The first three months were somewhat difficult,for various reasons. One,we were not accustomed to snow on a regular basis, winds beyond belief at times, and the fact that the 2 story 105 year old house sat on the corner of the main highway 160. Drafts, hard water that has to be treated, and use of separate spigot for drinking water were the first items to be learned.


    Moving from a town of 120,000 or more to a town of less than 800 is , a big change. It is a friendly town, but as pointed out to me the town is 30 years behind the times. They want cash or checks vs debit or credit cards. There are a few places that take the cards, but the other is preferred. Watch your mouth, as people here are related or born and raised here. Let me just say, this is not the place to get political,for me that is not a problem.

    The town I fear will become stagnant, as they refuse to let outside business move in. They do not want to compete with outside business. Their events they hold lack imagination and creativity.They do not know how to draw attention to their products. There is one red light in town.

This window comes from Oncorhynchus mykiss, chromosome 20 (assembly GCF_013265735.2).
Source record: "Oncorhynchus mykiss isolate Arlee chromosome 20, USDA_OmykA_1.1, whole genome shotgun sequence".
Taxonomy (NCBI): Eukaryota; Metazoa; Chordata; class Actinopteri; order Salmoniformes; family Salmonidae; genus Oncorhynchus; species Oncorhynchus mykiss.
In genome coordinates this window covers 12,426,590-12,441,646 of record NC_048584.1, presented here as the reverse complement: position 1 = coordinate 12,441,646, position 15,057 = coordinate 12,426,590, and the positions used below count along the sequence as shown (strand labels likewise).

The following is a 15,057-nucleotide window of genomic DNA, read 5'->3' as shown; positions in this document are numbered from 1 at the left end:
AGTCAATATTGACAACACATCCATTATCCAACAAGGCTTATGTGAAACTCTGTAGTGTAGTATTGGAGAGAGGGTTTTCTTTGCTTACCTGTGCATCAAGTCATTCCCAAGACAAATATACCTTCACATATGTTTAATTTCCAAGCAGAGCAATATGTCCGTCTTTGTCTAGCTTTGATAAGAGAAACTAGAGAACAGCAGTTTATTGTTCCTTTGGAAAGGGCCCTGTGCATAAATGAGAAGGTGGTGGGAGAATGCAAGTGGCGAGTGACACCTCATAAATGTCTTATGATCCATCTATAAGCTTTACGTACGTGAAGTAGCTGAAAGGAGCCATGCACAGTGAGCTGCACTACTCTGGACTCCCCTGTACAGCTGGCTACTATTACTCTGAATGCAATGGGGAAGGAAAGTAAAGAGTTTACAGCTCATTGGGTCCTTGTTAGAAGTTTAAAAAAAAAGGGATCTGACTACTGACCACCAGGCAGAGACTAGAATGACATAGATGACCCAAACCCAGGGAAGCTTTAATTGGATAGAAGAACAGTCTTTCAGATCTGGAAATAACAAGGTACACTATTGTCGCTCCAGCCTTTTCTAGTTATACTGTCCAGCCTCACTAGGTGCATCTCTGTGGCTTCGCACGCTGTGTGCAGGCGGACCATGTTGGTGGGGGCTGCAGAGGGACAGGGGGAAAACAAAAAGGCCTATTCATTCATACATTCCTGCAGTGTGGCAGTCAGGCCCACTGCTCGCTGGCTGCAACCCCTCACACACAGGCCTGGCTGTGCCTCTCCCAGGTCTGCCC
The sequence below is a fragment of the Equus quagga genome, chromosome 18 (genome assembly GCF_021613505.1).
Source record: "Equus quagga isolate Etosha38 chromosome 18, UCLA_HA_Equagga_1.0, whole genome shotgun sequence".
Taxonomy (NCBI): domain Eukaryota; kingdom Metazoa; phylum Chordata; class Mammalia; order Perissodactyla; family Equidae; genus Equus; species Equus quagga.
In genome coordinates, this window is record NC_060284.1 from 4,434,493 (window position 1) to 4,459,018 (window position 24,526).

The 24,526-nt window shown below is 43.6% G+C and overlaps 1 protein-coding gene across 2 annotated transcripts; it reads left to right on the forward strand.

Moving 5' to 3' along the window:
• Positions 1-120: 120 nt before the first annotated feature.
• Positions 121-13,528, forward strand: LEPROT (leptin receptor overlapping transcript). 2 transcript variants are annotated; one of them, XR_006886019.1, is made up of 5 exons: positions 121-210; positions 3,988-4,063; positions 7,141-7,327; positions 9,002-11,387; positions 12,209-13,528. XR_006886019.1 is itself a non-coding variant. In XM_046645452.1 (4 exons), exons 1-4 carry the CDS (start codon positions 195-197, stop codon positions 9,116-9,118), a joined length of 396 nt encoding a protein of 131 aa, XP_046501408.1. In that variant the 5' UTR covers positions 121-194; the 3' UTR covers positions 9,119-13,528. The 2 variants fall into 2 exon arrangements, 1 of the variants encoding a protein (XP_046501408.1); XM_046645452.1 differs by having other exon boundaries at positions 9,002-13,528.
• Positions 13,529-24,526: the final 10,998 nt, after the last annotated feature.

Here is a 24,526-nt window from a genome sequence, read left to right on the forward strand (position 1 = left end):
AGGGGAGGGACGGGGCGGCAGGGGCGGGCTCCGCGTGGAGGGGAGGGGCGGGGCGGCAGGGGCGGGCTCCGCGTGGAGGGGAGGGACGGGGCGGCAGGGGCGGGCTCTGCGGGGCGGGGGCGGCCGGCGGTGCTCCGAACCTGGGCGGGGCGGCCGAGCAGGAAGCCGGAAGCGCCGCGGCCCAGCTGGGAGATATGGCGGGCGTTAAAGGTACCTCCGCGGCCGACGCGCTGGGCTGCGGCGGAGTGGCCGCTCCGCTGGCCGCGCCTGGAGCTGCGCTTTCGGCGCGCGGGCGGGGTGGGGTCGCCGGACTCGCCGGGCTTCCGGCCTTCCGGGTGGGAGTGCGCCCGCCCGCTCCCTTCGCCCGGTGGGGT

There is no noise around here,with exception of braying donkeys, chickens, cattle moos, and dogs. The vets clinic is right down our street. Oh there is the noise of the 18 wheelers trucking down hwy 160, but that is brief. The highlight of the day is when the sirens go off, volunteer fire, dept. police cars, and road crew of some sort. This happens once a week at least.

    The down side to small town living in the prairie lands, you have to travel everywhere . The nearest big enough grocery store is 55 miles away. The small store in town is higher in prices but often has good sales on some things. If you want a Dollar Tree, a fast food place you must travel at least 25 miles. There are no fast food places here.

    Many kids are home schooled here, there are no actual gas stations here. Gas comes from the feed store down the road. The closest thing to big town living here is the two men who play their auto music way too loud. YoubangieIthump is what we called it at home. LOL one new resident here claimed it was the drug cartel alerting drug dealers. Noo, do not think so.

    I can deal with most of the smaller town issues here, but what I can not wrap my head around is lack of doctors and getting them to stay here,or close by. We have already been through 3 doctors at the clinic and hospital also down the street - in less than a year. No dentists for at least 25 miles.

    I could continue on about the lack of medical here, but would take too long.